Rutgers University is helping the U.S. Department of Homeland Security figure out new ways to protect soft targets like sports stadiums, concert venues, schools, hospitals and malls from terrorist attacks.

Mathematics professor Fred Roberts, who is the director of the Rutgers Center of Excellence for Engineering Secure Environments from Targeted Attacks, said computer modeling and artificial intelligence is being used to improve security protocols on a number of different fronts.

Ready for anything

He said while many venues already use metal detectors to check patrons entering a facility, new procedures are being developed to expand the security perimeter, which means “there are people screening you long before you get to the gates. Those may be behavioral screening, there may be sensors, but we’re also talking about protecting somebody from contaminating the food at the stadium.”

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Roberts said this includes incorporating the use of scanners that can detect radiological devices and make use of facial recognition technology, but also “you’re screening for people who might have a vehicle that has something in it that might explode, we’re talking about protecting against drones.”

A living lab

He said the university has become a sort of living lab where different technologies are being tried out in lecture and dining halls, in the school bus fleet and around the football stadium.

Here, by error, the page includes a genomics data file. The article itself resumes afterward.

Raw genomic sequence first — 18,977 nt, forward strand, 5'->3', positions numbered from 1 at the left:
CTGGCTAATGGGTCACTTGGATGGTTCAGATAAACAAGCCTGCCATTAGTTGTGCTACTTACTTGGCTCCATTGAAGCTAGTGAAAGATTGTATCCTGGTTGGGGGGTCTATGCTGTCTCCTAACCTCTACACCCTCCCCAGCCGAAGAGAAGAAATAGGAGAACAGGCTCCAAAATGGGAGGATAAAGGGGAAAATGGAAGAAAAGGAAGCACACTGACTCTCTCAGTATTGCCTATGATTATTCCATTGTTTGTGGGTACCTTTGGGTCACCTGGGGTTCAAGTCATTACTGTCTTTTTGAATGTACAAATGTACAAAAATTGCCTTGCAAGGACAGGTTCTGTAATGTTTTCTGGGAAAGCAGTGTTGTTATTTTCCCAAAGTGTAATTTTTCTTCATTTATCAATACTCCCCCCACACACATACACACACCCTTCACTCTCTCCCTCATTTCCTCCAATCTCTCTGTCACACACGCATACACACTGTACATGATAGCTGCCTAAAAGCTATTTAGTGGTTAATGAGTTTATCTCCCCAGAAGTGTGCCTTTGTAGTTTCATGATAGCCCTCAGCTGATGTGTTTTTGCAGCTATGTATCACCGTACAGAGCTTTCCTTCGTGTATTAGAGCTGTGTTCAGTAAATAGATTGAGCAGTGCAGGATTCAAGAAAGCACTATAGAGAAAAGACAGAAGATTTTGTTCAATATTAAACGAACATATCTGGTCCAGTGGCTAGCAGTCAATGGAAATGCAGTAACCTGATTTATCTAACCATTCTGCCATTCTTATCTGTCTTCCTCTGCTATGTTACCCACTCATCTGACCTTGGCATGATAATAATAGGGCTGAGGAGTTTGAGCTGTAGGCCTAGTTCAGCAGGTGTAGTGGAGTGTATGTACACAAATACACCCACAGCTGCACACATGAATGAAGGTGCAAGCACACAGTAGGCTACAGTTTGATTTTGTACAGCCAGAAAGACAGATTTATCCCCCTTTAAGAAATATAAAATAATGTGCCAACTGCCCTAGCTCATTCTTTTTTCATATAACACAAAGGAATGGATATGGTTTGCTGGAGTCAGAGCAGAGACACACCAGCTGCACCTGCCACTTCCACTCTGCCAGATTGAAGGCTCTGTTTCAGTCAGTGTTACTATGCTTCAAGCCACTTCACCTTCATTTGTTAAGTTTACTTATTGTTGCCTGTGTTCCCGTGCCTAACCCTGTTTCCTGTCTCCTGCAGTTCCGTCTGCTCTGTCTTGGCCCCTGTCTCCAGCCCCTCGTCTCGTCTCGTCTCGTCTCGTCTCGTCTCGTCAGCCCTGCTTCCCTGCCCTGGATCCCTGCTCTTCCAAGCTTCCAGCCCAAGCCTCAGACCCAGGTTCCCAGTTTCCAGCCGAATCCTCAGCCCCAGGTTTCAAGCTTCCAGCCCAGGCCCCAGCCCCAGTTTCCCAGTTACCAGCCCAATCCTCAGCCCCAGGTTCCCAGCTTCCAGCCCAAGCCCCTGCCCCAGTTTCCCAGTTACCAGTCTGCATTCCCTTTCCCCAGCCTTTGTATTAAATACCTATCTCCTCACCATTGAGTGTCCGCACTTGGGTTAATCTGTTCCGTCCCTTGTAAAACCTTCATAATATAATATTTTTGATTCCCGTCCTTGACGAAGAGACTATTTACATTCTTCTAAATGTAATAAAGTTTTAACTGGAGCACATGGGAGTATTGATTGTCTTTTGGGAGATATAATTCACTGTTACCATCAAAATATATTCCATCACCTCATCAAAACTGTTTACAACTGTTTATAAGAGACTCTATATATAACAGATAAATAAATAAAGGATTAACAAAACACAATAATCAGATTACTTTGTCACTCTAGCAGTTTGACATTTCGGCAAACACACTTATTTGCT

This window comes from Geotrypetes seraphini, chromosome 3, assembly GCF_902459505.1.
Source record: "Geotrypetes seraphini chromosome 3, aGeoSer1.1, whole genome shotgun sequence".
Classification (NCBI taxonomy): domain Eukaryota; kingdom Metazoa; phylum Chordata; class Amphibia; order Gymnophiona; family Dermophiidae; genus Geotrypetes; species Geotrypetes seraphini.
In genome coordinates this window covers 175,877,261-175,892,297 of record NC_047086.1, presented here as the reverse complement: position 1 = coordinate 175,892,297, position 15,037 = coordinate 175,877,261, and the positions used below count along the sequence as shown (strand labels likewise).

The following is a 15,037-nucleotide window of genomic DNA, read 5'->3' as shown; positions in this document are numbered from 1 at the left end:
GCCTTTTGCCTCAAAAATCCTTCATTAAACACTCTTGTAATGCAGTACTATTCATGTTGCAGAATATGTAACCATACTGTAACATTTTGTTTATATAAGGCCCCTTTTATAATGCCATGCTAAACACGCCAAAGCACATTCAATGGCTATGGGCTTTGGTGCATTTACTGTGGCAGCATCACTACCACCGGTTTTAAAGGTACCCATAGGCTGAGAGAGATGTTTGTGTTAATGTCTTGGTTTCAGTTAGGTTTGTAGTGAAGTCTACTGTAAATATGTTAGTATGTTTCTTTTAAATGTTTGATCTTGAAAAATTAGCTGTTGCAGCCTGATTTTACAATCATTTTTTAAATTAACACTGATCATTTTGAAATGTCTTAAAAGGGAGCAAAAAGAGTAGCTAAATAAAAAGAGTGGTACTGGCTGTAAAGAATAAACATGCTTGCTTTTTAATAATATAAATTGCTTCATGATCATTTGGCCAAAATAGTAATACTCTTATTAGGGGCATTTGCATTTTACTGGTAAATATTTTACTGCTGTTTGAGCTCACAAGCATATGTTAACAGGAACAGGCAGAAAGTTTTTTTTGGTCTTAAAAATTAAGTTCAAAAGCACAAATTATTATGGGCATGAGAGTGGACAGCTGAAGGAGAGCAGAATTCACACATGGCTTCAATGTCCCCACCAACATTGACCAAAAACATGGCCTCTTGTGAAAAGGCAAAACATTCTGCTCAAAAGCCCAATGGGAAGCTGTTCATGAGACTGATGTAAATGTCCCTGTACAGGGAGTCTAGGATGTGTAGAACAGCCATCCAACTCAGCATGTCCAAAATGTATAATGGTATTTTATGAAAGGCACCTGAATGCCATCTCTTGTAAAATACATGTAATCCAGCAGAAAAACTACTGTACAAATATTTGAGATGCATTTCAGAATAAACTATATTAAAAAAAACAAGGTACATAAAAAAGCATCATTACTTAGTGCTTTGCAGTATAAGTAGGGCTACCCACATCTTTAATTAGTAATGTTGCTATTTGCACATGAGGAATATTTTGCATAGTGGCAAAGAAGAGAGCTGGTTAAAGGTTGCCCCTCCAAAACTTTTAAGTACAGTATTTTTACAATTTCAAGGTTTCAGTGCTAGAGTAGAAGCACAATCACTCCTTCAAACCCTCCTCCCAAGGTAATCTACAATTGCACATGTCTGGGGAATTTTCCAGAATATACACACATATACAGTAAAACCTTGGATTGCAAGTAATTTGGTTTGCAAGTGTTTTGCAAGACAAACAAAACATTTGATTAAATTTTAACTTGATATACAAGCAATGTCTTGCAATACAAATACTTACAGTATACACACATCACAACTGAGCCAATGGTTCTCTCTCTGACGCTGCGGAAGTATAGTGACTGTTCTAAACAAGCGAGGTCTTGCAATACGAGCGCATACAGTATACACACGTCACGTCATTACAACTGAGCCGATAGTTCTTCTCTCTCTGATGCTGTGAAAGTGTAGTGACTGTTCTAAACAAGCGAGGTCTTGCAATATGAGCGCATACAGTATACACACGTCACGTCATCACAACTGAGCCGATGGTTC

“We’ve been in the parking lot on game day, experimenting with robots that will help us observe people in various ways,” said Roberts.

He said sophisticated sensors and robots are being developed that will be able to detect a possible terror threat.

“Human beings are just unable to respond quickly enough to an anomaly, so you actually have to have computers designed to take responsive and corrective actions if they see it," he said.

Previous data analytics work at Rutgers produced an evacuation strategy plan for large sports stadiums that was actually used during a lightning storm at Met Life Stadium in the Meadowlands and everyone was quickly able to get to safety.

Rutgers is one of 10 universities working with DHS on the project.

Roberts estimates Rutgers will receive at least $8 million and perhaps significantly more over the next decade to help develop high-tech solutions to security challenges.

He pointed out the Rutgers’ School of Engineering will contribute to the new Center of Excellence as part of the Dynamic Digital Twin for Secure and Smart Civic Spaces and Real-time Crowd and Attacker Forecasting for Risk Assessment and Threat Mitigation projects.

You can contact reporter David Matthau at

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